Now the Greeks had a lot of different types of governments since you had many city-states in Greece and hence each of them had their own respective Ancient Greek Government. Also, the idea which people had with respect to what constituted a good government kept changing over the times.
Ancient Greek Government
According to Aristotle, the ancient Greek government was divided into four: oligarchies, monarchies, democracies and tyrannies and the current historians actually use for or less the similar divisions.
Now there was a certain pattern which the government followed according to the time it was set up. The monarchies were the ones which came up first and this was followed by the oligarchies, which was followed by the tyrannies and finally the democracies.
But then every period had a lot of city-states which had different systems and many were present which never any sort of tyrannies or democracies became.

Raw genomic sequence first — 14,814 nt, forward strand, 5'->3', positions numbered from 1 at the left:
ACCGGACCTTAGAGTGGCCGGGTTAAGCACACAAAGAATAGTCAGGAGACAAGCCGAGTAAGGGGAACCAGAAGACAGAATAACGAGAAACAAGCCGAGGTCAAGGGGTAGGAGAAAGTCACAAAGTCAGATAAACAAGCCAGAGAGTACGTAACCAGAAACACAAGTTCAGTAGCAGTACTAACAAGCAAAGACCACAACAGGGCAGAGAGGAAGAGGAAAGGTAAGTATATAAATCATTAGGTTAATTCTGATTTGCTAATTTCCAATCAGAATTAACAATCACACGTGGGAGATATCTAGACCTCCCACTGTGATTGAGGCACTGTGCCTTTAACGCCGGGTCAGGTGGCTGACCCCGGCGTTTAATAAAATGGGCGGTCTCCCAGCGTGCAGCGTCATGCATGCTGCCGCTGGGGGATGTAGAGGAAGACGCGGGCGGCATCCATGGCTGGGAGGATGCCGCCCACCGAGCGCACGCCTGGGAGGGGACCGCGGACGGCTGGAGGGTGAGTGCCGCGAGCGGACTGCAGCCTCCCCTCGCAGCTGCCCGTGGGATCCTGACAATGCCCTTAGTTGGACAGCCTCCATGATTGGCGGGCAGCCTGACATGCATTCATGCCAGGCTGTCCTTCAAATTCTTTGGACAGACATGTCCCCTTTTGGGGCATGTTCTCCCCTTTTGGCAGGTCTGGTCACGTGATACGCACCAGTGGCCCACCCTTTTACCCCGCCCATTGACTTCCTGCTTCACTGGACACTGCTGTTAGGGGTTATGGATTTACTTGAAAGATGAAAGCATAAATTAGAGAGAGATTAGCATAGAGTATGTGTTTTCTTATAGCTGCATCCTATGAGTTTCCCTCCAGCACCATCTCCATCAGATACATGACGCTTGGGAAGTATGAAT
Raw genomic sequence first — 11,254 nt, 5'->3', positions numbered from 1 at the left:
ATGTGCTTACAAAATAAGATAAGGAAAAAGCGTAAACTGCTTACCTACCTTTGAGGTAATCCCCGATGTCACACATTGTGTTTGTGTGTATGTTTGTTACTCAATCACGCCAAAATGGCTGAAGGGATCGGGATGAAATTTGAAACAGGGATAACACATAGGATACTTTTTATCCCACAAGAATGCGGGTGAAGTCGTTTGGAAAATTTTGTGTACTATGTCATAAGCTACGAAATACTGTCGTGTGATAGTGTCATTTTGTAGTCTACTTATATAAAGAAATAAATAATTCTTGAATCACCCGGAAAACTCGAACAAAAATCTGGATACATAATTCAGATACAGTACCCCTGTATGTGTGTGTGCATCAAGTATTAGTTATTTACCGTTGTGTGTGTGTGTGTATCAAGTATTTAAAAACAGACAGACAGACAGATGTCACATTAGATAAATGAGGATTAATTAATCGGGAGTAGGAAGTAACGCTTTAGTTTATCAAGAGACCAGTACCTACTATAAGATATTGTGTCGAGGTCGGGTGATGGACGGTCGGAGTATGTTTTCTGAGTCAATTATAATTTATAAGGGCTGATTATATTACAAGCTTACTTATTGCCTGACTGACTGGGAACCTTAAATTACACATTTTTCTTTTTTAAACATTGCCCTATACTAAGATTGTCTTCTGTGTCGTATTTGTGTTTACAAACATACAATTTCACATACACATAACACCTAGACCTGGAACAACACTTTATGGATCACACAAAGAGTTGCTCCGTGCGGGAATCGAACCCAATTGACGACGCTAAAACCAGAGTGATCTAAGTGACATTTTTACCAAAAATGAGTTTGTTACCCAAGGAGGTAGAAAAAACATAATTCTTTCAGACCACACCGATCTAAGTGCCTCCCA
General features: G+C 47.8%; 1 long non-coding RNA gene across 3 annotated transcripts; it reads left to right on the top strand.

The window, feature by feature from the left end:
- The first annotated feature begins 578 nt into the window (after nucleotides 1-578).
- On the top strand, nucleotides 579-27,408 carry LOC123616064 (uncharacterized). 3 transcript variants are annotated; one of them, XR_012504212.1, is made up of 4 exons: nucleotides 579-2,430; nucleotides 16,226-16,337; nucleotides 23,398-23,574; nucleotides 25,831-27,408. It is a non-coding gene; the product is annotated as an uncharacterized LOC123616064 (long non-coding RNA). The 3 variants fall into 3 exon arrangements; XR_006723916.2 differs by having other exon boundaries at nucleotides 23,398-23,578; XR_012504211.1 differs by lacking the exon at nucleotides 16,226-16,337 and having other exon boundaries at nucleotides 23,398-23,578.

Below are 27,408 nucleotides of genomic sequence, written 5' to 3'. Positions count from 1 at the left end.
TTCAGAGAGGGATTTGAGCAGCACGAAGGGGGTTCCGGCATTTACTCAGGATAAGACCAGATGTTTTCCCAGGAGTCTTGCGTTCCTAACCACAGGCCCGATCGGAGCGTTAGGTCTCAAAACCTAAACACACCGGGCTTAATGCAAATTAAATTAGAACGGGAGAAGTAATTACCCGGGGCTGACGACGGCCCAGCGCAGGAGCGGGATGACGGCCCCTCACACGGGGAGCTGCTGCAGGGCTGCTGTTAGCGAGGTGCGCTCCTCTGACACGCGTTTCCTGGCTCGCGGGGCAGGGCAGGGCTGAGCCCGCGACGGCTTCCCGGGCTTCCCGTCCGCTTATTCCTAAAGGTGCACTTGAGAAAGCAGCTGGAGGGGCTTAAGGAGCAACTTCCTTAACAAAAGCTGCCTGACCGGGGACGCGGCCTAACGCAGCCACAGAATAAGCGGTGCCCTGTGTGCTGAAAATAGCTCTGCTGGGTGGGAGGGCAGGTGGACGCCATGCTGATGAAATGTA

Who ruled ancient Greece
In the Bronze Age (late) which was around 2000 and 1200 BC, the Greek states had monarchies which were ruled by kings. Greek mythology, as well as Iliad, was written by Homer, gives us a picture of kings who ruled like Agamemnon and even Theseus. Some archaeologists have also managed to dig up quite a few places. Now right after the era of the Dark Age, very few cities had ancient Greek governments with kings.
Among these Sparta was the most well-known one, which had not one, but two kings, who were brothers or even cousins. One of them would stay at home and the other would go off to war and vice versa. Now in the Archaic period, the cities were ruled by the oligarchies which refer to aristocrats or a group of rich people.
Also from the 600 to 500 BC, the cities were dominated by the tyrants. Tyrants referred to the aristocrats who managed to overpower the kings after getting a lot of support from the common people. They would look after the ancient Greek government like kings but without having any actual legal right to do so and finally in 510 BC the domestic government had come up.